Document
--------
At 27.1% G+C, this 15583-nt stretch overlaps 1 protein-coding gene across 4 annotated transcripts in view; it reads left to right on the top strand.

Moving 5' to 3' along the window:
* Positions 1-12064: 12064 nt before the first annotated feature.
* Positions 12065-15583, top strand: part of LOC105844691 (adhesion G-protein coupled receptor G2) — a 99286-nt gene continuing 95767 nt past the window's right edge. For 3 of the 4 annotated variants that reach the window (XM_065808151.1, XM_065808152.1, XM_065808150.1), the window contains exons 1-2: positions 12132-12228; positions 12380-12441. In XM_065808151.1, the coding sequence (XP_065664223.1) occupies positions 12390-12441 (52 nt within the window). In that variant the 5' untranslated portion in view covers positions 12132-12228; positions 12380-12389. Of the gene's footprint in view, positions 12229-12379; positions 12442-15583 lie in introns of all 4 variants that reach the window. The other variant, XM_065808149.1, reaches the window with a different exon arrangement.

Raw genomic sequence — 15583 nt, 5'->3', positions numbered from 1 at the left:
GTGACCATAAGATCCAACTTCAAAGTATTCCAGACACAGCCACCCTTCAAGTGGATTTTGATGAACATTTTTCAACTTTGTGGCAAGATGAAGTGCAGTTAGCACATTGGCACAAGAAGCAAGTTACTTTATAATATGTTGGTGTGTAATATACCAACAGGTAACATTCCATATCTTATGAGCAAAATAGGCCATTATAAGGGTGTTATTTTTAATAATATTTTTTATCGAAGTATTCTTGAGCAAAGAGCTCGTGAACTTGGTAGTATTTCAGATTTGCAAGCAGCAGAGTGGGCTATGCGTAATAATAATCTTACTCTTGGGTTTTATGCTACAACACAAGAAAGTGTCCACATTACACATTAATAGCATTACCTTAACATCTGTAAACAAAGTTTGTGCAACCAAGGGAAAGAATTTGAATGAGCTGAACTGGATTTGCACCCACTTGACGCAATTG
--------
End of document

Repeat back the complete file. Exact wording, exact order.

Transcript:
At 27.1% G+C, this 15583-nt stretch overlaps 1 protein-coding gene across 4 annotated transcripts in view; it reads left to right on the top strand.

Moving 5' to 3' along the window:
* Positions 1-12064: 12064 nt before the first annotated feature.
* Positions 12065-15583, top strand: part of LOC105844691 (adhesion G-protein coupled receptor G2) — a 99286-nt gene continuing 95767 nt past the window's right edge. For 3 of the 4 annotated variants that reach the window (XM_065808151.1, XM_065808152.1, XM_065808150.1), the window contains exons 1-2: positions 12132-12228; positions 12380-12441. In XM_065808151.1, the coding sequence (XP_065664223.1) occupies positions 12390-12441 (52 nt within the window). In that variant the 5' untranslated portion in view covers positions 12132-12228; positions 12380-12389. Of the gene's footprint in view, positions 12229-12379; positions 12442-15583 lie in introns of all 4 variants that reach the window. The other variant, XM_065808149.1, reaches the window with a different exon arrangement.

Raw genomic sequence — 15583 nt, 5'->3', positions numbered from 1 at the left:
GTGACCATAAGATCCAACTTCAAAGTATTCCAGACACAGCCACCCTTCAAGTGGATTTTGATGAACATTTTTCAACTTTGTGGCAAGATGAAGTGCAGTTAGCACATTGGCACAAGAAGCAAGTTACTTTATAATATGTTGGTGTGTAATATACCAACAGGTAACATTCCATATCTTATGAGCAAAATAGGCCATTATAAGGGTGTTATTTTTAATAATATTTTTTATCGAAGTATTCTTGAGCAAAGAGCTCGTGAACTTGGTAGTATTTCAGATTTGCAAGCAGCAGAGTGGGCTATGCGTAATAATAATCTTACTCTTGGGTTTTATGCTACAACACAAGAAAGTGTCCACATTACACATTAATAGCATTACCTTAACATCTGTAAACAAAGTTTGTGCAACCAAGGGAAAGAATTTGAATGAGCTGAACTGGATTTGCACCCACTTGACGCAATTG